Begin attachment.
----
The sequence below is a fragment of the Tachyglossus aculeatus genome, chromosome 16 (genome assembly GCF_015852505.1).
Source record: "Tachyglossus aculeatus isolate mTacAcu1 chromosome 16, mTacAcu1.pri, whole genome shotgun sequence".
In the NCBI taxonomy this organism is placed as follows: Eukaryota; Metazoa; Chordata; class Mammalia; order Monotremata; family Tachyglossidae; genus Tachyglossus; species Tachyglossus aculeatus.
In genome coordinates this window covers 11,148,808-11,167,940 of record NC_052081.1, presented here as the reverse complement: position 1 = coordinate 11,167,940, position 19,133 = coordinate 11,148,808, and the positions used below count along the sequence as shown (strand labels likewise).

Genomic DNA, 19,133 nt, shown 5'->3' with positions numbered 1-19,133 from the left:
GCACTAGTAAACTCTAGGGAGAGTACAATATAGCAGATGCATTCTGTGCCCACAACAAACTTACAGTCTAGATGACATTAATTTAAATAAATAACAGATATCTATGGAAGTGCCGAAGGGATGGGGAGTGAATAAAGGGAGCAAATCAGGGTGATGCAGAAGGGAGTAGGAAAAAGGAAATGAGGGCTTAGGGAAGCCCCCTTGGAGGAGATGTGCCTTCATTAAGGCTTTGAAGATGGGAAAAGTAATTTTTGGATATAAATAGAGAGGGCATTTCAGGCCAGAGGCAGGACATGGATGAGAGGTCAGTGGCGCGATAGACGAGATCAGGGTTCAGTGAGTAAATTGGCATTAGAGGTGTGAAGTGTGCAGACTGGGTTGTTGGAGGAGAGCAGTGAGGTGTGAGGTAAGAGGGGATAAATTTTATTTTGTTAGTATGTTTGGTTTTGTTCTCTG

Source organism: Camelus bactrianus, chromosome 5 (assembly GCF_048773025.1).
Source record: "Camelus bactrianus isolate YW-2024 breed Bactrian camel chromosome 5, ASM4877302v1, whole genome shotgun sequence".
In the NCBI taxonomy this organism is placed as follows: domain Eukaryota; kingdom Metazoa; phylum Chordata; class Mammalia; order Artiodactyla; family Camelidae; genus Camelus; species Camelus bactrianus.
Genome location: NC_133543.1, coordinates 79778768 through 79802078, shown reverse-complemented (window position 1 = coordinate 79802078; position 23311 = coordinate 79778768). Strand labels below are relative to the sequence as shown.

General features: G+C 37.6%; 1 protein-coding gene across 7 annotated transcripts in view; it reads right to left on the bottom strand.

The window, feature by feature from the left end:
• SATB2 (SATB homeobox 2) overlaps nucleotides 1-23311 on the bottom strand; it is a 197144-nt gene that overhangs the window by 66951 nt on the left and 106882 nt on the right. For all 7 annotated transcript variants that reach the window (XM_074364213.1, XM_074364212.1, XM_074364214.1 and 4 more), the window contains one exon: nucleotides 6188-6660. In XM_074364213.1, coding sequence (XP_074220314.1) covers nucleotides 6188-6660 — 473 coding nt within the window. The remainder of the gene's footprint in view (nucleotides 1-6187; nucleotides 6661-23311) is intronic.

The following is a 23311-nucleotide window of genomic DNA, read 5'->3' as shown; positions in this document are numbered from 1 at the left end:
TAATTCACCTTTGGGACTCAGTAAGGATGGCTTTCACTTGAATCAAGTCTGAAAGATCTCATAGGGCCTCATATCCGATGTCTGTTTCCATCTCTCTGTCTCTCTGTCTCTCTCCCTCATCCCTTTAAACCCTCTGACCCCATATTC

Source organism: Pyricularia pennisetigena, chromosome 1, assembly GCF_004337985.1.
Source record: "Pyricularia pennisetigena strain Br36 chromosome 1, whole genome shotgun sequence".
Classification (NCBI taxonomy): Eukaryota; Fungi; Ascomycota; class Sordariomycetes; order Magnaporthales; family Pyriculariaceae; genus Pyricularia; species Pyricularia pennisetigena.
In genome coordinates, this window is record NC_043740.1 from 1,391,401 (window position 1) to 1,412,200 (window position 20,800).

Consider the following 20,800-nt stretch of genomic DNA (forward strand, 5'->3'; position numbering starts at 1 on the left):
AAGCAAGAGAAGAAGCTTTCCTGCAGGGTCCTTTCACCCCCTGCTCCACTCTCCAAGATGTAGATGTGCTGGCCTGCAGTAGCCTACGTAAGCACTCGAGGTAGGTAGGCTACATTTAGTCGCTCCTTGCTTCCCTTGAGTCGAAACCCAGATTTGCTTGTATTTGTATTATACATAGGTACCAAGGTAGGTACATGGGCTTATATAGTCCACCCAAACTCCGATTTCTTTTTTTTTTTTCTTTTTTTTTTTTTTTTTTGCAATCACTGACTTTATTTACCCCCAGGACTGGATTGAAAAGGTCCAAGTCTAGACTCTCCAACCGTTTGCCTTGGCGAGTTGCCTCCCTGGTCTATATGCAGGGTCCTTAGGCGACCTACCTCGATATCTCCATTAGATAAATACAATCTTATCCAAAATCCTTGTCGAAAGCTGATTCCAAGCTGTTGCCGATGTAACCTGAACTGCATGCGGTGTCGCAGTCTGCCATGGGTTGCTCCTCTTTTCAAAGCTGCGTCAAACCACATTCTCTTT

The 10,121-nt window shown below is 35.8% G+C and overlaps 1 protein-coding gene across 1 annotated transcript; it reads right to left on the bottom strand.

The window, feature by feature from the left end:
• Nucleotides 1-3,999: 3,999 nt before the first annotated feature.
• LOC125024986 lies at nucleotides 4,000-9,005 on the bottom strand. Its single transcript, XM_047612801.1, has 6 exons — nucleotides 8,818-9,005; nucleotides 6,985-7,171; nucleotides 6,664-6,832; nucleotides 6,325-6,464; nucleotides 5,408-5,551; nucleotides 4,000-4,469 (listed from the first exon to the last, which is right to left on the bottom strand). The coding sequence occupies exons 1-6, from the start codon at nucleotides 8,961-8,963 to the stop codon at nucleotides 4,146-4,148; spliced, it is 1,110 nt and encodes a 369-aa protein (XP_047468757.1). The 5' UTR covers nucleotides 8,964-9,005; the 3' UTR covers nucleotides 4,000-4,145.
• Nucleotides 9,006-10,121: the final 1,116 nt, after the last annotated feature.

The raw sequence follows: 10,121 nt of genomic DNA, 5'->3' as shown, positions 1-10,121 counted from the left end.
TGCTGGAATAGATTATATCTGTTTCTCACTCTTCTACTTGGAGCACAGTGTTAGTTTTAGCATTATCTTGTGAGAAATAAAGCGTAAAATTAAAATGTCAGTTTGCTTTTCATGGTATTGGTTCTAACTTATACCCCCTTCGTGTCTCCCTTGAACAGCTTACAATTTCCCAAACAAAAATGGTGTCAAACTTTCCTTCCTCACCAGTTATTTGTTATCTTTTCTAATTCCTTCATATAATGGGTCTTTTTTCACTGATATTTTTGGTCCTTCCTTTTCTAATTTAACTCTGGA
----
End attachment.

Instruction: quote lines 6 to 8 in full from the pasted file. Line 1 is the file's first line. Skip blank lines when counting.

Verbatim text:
GCACTAGTAAACTCTAGGGAGAGTACAATATAGCAGATGCATTCTGTGCCCACAACAAACTTACAGTCTAGATGACATTAATTTAAATAAATAACAGATATCTATGGAAGTGCCGAAGGGATGGGGAGTGAATAAAGGGAGCAAATCAGGGTGATGCAGAAGGGAGTAGGAAAAAGGAAATGAGGGCTTAGGGAAGCCCCCTTGGAGGAGATGTGCCTTCATTAAGGCTTTGAAGATGGGAAAAGTAATTTTTGGATATAAATAGAGAGGGCATTTCAGGCCAGAGGCAGGACATGGATGAGAGGTCAGTGGCGCGATAGACGAGATCAGGGTTCAGTGAGTAAATTGGCATTAGAGGTGTGAAGTGTGCAGACTGGGTTGTTGGAGGAGAGCAGTGAGGTGTGAGGTAAGAGGGGATAAATTTTATTTTGTTAGTATGTTTGGTTTTGTTCTCTG

Source organism: Camelus bactrianus, chromosome 5 (assembly GCF_048773025.1).
Source record: "Camelus bactrianus isolate YW-2024 breed Bactrian camel chromosome 5, ASM4877302v1, whole genome shotgun sequence".